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School board sidesteps sports consolidation

Times Observer file photo by Andy Close Eisenhower softball was one of the programs that was part of a consolidation plan, beginning in the 2020-21 academic year. Students from Eisenhower who play softball would be part of Youngsville’s program starting that season, one of several sports that are being considered to be consolidated by the Warren County school board. The board did not move forward with the recommendation, but will send it back to the Athletics and Extracurricular Activities Committee for further discussion.

The Warren County School District Board of Directors unanimously decided against moving forward with a proposed sports merger during Monday’s regular meeting.

Citing a desire to learn more about why participation is dropping, the board chose to send the issue back to the Personnel, Athletics and Co-Curricular Activities committee.

“I think we need to take it back to committee and reevaluate,” board member Joe Colosimo said.

Colosimo moved that the proposal is taken off the agenda.

“At this time, I cannot support (the proposal) and I won’t vote for it,” board member Marcy Morgan said.

“I think we need to look at it closer,” board member Mary Passinger added. “Rather than hastily voting, we need to be able to defend what we’re doing.”

The proposal, as written, would merge the Eisenhower and Youngsville football, boys and girls cross country, wrestling, baseball and softball programs. Eisenhower would host football, wrestling and baseball, with Youngsville hosting boys and girls cross country and softball. Cross country and wrestling would merge beginning in the 2018-2019 school year, while football, baseball, and softball would begin their co-op in the 2020-2021 year due to changes in classification levels. The current Youngsville-Warren football co-op would remain in place until the 2020 season. The projected savings implemented over the two year period would be $38,160.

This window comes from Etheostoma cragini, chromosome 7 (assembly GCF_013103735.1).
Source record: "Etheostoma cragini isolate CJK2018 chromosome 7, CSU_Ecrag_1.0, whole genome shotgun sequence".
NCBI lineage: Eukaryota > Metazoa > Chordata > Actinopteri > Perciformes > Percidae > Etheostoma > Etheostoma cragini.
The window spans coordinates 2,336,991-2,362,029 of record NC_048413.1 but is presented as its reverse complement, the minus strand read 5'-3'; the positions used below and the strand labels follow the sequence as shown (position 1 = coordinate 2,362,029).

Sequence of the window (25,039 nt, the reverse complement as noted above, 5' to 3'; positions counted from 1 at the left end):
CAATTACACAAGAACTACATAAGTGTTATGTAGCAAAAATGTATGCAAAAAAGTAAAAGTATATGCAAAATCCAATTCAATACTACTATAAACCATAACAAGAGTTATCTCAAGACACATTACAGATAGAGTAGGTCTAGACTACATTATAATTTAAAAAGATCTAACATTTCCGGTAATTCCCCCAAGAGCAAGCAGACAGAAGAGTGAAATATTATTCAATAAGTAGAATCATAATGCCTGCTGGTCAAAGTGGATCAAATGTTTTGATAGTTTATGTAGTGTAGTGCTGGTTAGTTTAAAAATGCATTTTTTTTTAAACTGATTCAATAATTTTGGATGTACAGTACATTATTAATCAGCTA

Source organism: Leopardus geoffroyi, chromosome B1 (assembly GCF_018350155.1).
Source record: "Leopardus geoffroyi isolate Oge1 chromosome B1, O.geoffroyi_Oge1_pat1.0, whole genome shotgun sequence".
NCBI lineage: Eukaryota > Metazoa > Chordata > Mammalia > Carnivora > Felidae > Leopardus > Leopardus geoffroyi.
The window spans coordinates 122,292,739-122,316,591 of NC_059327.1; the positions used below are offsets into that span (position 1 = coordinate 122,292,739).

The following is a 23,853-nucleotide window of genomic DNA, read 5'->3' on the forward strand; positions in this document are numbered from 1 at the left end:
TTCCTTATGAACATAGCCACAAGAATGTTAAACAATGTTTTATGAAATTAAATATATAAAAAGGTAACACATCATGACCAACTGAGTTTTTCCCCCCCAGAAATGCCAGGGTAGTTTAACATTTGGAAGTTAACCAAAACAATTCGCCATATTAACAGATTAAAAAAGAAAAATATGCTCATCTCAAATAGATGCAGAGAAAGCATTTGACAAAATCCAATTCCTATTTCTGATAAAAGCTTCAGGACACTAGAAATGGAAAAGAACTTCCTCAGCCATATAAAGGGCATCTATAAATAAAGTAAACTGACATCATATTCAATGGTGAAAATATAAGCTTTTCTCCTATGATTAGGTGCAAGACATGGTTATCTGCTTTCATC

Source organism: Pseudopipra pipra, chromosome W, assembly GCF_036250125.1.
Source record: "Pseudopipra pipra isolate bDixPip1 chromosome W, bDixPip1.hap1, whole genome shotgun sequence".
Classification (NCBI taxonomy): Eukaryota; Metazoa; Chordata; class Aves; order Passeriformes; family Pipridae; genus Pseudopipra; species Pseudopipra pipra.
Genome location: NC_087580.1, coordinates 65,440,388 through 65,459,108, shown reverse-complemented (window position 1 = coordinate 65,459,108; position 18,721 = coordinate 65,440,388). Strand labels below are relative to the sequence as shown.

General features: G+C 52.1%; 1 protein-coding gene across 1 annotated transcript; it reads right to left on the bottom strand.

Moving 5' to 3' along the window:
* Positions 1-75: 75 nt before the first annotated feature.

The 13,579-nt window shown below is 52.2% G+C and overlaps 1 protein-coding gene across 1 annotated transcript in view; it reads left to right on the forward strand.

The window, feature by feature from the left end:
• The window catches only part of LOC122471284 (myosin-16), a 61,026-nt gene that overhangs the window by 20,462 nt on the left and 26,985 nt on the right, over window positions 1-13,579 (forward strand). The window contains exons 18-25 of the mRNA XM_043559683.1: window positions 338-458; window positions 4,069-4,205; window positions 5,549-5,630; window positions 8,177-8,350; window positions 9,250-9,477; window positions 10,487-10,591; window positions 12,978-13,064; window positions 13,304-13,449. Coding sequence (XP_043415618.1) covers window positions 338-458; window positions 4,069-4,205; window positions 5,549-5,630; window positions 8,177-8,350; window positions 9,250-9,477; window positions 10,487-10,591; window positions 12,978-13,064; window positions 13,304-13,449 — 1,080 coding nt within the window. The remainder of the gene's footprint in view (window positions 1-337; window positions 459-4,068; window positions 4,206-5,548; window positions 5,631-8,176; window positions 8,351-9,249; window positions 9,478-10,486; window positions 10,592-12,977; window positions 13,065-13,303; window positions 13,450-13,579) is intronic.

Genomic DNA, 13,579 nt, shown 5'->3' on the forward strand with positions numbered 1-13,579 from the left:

Three community members spoke about the proposal during the public comment section, all were opposed.

Current Youngsville softball coach, Scott Ishman, asked that if the board were to proceed, they do so immediately instead of waiting for the next classification cycle.

“I understand it’s a tough situation,” he said. “It’s tough on the kids. Holding off is going to be tougher on the kids.”

Youngsville wrestling coach Paul Clough made an impassioned plea that the board finds a way to proceed without merging any teams.

“We see high school athletics with blinders on,” Clough said. “We think the kids (today) want what we wanted. For every kid that wants to be at states, there is a dozen with less lofty goals. The intent of the PIAA co-op (system) is to provide opportunity. This move is taking the opportunity away.

“There is no reason sports need to be (merged) at this time,” he continued. “You were voted into your positions to represent four (attendance areas), not just two.”

Sheffield wrestling’s Tom Holden suggested forming a council.

“I do not see any winners in a co-op situation,” Holden said. “We need to put a council together and find out why numbers are low. We need to work together.”

During the discussion about how to proceed with the proposal, several board members echoed the public comments.

“I agree we are taking away opportunities,” Morgan said. “As it stands now, I cannot support it.”

Board member Art Stewart, who proposed forming a committee to determine why marching band numbers are dropping, took a similar approach to sports.

“For every one student participating today, we used to have four,” Stewart said. “I don’t think the public understands or are grasping the entirety of the problem.”

Stewart went on to say that the most important concern is for student safety, but the lack of public understanding limits the board’s options.

“We know we’re sliding downhill,” he said. “Yet we’re checkmated by the public.”

Colosimo stressed he didn’t want to see students lose opportunities because a program is forced to shut down.

“People need to understand the gravity of a forced termination instead of a voluntary co-op,” he said.

The board then voted unanimously not to move forward with the proposal.

“I think we need to continue to study the co-op as an alternative to a forced shutdown,” Stewart said as he moved to send the issue back to committee.

“We’re trying to be proactive versus trying to force someone’s hand,” board member Paul Mangione said.

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